GENTOKU TOYOMA is a first-year graduate student and the current Division of Defense Policy Subsection Chief in the Japanese Ministry of Defense Bureau of Defense Policy. Gentoku graduated from the University of Tokyo in 2013 with a Bachelor's degree in Oriental History. Gentoku has been involved in the Ministry of Defense for defense operations, coordination with Okinawa government and earthquake disaster response and is specifically interested in U.S. space policy and cooperative efforts with Japan.

ANNA WIEGER is an incoming graduate student at the Space Policy Institute. Her interests lie in how present international space policy will shape future settlements in outer space. She graduated Magna Cum Laude from Biola University where she was enrolled at the Torrey Honors Institute. She received her B.S. in Studio Arts and a Minor in Mathematics. Anna grew up in Turkey where her interest in the future impact of international policies was kindled by the way that old treaties still impact Turkey’s politics. Anna spent two years as an AmeriCorps member working in disaster relief and preparedness at the American Red Cross in Oakland, CA. She continues to volunteer at the Red Cross.

CLAIRE WILHELM is a second-year graduate student at the Space Policy Institute. She received a B.S. in Mechanical and Aerospace Engineering from George Washington University in 2014. During her time as an undergraduate at GW, she interned at NASA Goddard Space Flight Center. There, she worked with the team responsible for the integration and testing of the onboard propulsion system of the Magnetospheric Multiscale spacecraft. After completing her undergraduate studies, Claire worked for Johns Hopkins University studying the thermal stability of liquid hydrocarbon rocket fuel. She now works as a contractor for the Department of Defense supporting the Office of the Assistant Secretary of Defense for Research and Engineering. In her free time, Claire enjoys camping, hiking, and Netflix.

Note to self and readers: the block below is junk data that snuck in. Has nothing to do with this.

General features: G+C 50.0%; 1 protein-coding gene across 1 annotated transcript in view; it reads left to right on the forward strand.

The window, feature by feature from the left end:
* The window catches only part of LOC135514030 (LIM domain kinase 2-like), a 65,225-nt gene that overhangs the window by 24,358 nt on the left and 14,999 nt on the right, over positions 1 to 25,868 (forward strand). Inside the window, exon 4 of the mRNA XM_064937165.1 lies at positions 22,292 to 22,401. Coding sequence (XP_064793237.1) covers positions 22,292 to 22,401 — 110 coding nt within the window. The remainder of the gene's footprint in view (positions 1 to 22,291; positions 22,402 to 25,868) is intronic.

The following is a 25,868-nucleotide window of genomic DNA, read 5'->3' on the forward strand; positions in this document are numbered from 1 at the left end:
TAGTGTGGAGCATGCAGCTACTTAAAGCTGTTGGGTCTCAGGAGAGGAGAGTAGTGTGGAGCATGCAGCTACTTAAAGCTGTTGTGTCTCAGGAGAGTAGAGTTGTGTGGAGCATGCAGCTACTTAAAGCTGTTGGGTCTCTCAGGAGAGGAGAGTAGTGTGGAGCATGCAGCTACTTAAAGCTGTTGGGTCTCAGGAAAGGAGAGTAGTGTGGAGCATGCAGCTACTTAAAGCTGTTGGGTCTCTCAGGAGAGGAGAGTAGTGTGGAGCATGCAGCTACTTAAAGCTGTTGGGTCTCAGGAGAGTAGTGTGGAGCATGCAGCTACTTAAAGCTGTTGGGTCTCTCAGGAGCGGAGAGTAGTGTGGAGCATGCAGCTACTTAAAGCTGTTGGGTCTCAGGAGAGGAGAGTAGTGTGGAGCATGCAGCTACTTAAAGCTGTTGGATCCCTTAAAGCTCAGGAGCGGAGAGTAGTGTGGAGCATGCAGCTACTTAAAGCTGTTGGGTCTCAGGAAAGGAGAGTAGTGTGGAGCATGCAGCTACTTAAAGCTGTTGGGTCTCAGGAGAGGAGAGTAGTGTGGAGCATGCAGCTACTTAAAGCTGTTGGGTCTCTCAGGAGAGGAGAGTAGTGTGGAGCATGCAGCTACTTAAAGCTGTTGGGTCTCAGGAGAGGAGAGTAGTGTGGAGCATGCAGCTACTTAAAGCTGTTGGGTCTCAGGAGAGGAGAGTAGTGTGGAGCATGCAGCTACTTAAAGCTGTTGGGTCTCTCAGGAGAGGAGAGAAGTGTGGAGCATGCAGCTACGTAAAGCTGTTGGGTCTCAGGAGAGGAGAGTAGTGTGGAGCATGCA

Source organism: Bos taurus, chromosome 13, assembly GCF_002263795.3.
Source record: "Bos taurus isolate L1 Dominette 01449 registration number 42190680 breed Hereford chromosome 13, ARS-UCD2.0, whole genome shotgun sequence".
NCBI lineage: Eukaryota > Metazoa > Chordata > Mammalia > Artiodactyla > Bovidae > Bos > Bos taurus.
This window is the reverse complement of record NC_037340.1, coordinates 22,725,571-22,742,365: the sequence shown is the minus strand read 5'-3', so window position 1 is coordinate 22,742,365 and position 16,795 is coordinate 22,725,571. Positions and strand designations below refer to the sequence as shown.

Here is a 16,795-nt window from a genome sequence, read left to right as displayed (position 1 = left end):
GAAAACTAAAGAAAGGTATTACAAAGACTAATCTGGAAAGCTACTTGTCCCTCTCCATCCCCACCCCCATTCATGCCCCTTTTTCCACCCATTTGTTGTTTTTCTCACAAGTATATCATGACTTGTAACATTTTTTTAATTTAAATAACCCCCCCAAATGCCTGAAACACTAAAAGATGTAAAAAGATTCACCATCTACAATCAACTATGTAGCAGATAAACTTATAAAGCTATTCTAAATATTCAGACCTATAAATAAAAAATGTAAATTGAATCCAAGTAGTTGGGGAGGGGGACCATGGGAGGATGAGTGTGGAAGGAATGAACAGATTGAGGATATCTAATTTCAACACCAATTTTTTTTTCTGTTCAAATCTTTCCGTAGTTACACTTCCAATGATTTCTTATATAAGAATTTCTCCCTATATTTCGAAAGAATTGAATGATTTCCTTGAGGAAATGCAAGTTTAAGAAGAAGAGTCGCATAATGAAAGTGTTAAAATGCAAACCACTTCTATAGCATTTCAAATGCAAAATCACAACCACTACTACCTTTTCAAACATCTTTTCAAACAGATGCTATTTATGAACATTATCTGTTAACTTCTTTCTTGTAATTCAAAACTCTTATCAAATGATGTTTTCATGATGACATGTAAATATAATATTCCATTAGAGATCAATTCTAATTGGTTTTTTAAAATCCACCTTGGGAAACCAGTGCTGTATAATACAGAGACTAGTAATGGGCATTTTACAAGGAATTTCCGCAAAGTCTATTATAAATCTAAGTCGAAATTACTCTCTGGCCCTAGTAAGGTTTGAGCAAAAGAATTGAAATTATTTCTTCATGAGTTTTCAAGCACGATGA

Josh Wolny JOSH WOLNY is a second-year graduate student at the Space Policy Institute. Most recently, Josh has been an 8th-grade science teacher in Cleveland, Ohio. In the process of educating his students, Josh found that the coming decades are shaping up to be a bonanza for space exploration, and he wanted to be involved. Combining his bachelor's degree in International Relations and his experience translating difficult scientific concepts into understandable chunks Josh plans on working with policymakers and the public to increase support for further space exploration. Josh is most interested in commercialization, building international coalitions, and breakthrough technologies. 

Displaying passportphoto.jpgALBERT WU is a second-year graduate student at the Space Policy Institute. He graduated from the University of Colorado at Boulder with a Masters in Aerospace Engineering Sciences, where he performed research on remote sensing using reflected GPS and GNSS signals. He is currently the project manager and lead engineer of several airborne remote sensing instruments at NASA's Goddard Space Flight Center.